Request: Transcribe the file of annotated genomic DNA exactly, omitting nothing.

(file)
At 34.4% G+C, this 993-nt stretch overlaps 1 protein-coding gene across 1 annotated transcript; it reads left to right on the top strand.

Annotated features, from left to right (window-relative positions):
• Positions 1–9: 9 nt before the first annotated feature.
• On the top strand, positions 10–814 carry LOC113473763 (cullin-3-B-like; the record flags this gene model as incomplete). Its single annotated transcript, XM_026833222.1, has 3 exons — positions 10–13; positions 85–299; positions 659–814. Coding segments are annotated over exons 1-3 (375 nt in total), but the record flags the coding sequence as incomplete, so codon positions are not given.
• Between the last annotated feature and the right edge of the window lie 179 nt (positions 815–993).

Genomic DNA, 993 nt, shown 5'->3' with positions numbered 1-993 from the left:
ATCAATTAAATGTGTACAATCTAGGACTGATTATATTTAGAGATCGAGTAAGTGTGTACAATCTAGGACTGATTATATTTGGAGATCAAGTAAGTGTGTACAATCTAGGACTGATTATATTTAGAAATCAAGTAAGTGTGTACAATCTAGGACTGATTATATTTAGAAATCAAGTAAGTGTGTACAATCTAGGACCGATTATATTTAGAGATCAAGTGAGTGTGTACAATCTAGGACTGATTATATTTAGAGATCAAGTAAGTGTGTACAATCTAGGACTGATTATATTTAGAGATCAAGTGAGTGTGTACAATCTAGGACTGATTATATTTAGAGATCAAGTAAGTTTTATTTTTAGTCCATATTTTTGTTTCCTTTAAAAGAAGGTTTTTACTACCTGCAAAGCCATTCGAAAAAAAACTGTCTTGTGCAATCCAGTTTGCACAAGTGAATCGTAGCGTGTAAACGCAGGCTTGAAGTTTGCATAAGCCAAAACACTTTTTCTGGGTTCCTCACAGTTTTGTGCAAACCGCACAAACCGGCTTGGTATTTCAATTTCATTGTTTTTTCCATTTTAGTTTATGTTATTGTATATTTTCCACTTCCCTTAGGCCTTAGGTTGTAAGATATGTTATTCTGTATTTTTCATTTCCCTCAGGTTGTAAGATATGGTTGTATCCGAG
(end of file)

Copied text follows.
At 34.4% G+C, this 993-nt stretch overlaps 1 protein-coding gene across 1 annotated transcript; it reads left to right on the top strand.

Annotated features, from left to right (window-relative positions):
• Positions 1–9: 9 nt before the first annotated feature.
• On the top strand, positions 10–814 carry LOC113473763 (cullin-3-B-like; the record flags this gene model as incomplete). Its single annotated transcript, XM_026833222.1, has 3 exons — positions 10–13; positions 85–299; positions 659–814. Coding segments are annotated over exons 1-3 (375 nt in total), but the record flags the coding sequence as incomplete, so codon positions are not given.
• Between the last annotated feature and the right edge of the window lie 179 nt (positions 815–993).

Genomic DNA, 993 nt, shown 5'->3' with positions numbered 1-993 from the left:
ATCAATTAAATGTGTACAATCTAGGACTGATTATATTTAGAGATCGAGTAAGTGTGTACAATCTAGGACTGATTATATTTGGAGATCAAGTAAGTGTGTACAATCTAGGACTGATTATATTTAGAAATCAAGTAAGTGTGTACAATCTAGGACTGATTATATTTAGAAATCAAGTAAGTGTGTACAATCTAGGACCGATTATATTTAGAGATCAAGTGAGTGTGTACAATCTAGGACTGATTATATTTAGAGATCAAGTAAGTGTGTACAATCTAGGACTGATTATATTTAGAGATCAAGTGAGTGTGTACAATCTAGGACTGATTATATTTAGAGATCAAGTAAGTTTTATTTTTAGTCCATATTTTTGTTTCCTTTAAAAGAAGGTTTTTACTACCTGCAAAGCCATTCGAAAAAAAACTGTCTTGTGCAATCCAGTTTGCACAAGTGAATCGTAGCGTGTAAACGCAGGCTTGAAGTTTGCATAAGCCAAAACACTTTTTCTGGGTTCCTCACAGTTTTGTGCAAACCGCACAAACCGGCTTGGTATTTCAATTTCATTGTTTTTTCCATTTTAGTTTATGTTATTGTATATTTTCCACTTCCCTTAGGCCTTAGGTTGTAAGATATGTTATTCTGTATTTTTCATTTCCCTCAGGTTGTAAGATATGGTTGTATCCGAG